The Bountiful Garden: Bringing The Garden To Thanksgiving

By Mary Ellen Ellis | November 23, 2020
by Mary Ellen Ellis
November 23, 2020

By Thanksgiving, my Michigan is fully dormant. However, I have the fruits of that garden and from my local farm. I always make these a part of whatever dish I bring to the family dinner. And using materials from the garden is a great way to decorate for the holiday.

Dried Herbs for Thanksgiving

The best produce from the garden every year are my herbs, and they make perfect additions to Thanksgiving dishes. As a vegetarian, I don’t make turkey or gravy, but all the amazing side dishes are better with the fresh and dried herbs from my backyard. These are some of my favorite herbs for Thanksgiving and their uses:

  • Sage for the vegetarian stuffing and pumpkin soup
  • Thyme in the roasted butternut squash
  • Rosemary with roasted potatoes
  • Parsley and oregano in the wild rice
  • Lavender for a relaxing hot tea with dessert

Cooking with Winter Squash

I don’t grow my own squash, but I belong to a Community Supported Agriculture (CSA) farm that provides me with weekly produce. Eating seasonally means getting loaded up on butternut squash, spaghetti squash, pie pumpkins, acorn squash, and honeynut squash. Squash is a perfect ingredient for Thanksgiving. These are the top crowd-pleasers I’ve made in the past:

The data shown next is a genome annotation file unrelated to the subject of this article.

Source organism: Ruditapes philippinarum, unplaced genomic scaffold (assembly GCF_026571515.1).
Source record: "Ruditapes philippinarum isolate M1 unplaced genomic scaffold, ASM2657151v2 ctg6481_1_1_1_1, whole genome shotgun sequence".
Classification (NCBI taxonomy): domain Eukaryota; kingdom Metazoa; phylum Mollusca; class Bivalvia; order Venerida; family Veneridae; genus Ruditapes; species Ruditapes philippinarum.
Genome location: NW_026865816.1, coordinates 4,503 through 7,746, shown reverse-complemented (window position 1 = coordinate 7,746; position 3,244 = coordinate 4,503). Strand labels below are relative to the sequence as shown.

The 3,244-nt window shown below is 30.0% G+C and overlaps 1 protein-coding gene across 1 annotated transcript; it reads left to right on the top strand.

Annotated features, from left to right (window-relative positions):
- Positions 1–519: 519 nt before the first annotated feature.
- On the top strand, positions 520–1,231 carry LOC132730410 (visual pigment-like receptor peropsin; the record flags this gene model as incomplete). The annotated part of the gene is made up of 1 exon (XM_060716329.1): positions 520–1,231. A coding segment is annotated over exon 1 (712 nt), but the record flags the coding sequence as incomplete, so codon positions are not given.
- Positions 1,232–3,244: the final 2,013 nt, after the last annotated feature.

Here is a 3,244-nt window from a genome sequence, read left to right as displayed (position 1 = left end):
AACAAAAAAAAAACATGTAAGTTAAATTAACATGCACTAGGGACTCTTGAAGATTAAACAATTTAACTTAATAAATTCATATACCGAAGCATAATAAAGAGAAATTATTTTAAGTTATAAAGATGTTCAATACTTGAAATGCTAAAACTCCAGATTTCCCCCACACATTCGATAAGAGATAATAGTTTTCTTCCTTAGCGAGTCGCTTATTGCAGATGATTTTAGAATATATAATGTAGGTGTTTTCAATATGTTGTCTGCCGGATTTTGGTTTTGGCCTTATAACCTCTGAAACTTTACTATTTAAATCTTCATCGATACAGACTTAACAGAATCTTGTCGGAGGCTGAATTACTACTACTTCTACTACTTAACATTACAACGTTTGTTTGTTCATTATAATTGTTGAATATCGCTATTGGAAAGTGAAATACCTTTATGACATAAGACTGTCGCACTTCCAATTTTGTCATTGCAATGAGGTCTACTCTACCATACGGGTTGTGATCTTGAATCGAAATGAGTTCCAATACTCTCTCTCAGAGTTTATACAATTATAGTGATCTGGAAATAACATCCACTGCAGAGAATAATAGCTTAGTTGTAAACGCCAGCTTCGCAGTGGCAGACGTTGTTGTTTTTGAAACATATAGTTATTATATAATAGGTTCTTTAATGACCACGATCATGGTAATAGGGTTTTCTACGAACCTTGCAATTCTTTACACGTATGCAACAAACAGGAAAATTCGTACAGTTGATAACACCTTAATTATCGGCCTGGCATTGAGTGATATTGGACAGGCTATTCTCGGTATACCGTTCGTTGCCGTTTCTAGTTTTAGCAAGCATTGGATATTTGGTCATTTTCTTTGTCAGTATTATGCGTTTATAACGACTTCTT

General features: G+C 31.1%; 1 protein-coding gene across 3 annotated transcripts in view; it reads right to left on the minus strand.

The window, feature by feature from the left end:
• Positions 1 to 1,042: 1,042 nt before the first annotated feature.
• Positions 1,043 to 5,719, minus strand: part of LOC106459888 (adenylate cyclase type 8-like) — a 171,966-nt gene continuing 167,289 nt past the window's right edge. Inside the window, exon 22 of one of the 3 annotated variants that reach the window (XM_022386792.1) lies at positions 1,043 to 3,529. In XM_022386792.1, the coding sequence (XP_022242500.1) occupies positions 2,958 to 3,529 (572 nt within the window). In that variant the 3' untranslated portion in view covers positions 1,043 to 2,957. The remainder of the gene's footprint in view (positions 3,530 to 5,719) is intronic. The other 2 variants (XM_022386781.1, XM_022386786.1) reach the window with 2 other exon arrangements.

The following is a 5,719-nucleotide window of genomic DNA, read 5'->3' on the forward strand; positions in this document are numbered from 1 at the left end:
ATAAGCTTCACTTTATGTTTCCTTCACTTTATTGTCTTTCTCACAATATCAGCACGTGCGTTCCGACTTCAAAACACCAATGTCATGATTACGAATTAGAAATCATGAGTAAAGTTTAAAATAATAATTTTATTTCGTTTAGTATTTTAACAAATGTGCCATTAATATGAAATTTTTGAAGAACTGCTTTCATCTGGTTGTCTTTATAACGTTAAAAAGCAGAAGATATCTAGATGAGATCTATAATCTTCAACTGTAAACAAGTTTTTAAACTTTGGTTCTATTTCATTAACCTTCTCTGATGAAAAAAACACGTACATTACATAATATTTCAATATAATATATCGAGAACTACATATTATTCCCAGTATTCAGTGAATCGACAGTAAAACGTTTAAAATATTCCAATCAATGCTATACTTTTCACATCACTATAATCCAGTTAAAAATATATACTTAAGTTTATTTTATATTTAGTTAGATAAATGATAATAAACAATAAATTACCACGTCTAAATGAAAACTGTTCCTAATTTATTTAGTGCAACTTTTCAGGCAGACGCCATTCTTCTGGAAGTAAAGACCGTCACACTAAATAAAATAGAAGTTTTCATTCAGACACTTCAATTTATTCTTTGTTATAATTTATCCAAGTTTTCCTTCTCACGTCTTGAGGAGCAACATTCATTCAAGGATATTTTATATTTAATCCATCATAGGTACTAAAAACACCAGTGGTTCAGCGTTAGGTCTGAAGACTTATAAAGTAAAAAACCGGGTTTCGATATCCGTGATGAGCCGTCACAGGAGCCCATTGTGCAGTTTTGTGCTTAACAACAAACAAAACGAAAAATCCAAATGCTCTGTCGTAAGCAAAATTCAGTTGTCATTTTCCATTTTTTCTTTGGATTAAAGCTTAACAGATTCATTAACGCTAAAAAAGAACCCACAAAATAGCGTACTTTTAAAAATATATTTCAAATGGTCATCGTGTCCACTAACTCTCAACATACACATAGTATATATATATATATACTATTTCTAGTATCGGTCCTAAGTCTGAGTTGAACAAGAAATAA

• Curried pumpkin and butternut squash soup
  • Roasted acorn squash with brown sugar and butter
  • Stuffed honeynut squash with wild rice and lentils
  • Spiced butternut squash puree

Decorating the Table

Everything may be dormant or done for the season by Thanksgiving, but there are still materials from the garden that make great decorations. The Thanksgiving table looks best to me when draped with natural materials.

Evergreen branches, of course, set the tone for the holiday. I like to use a runner of greenery down the table as the base for decorations. A friend grows native Michigan holly, also known as winterberry, and I collect a few of these branches with bright red berries to add to the greens on the table.

Just these items are adequate to make a beautiful, natural centerpiece of the Thanksgiving table, but sometimes I also add pinecones. One year I even painted the tips with glue and dipped them in gold glitter to catch the candlelight. Bringing the garden to Thanksgiving is always fun.

November is a dead season for Michigan gardens, but that doesn’t mean my garden doesn’t still pull its weight. I’m always thinking of ways to use the produce from the garden and my local farm, and Thanksgiving dinner is a great time to put it all on display.

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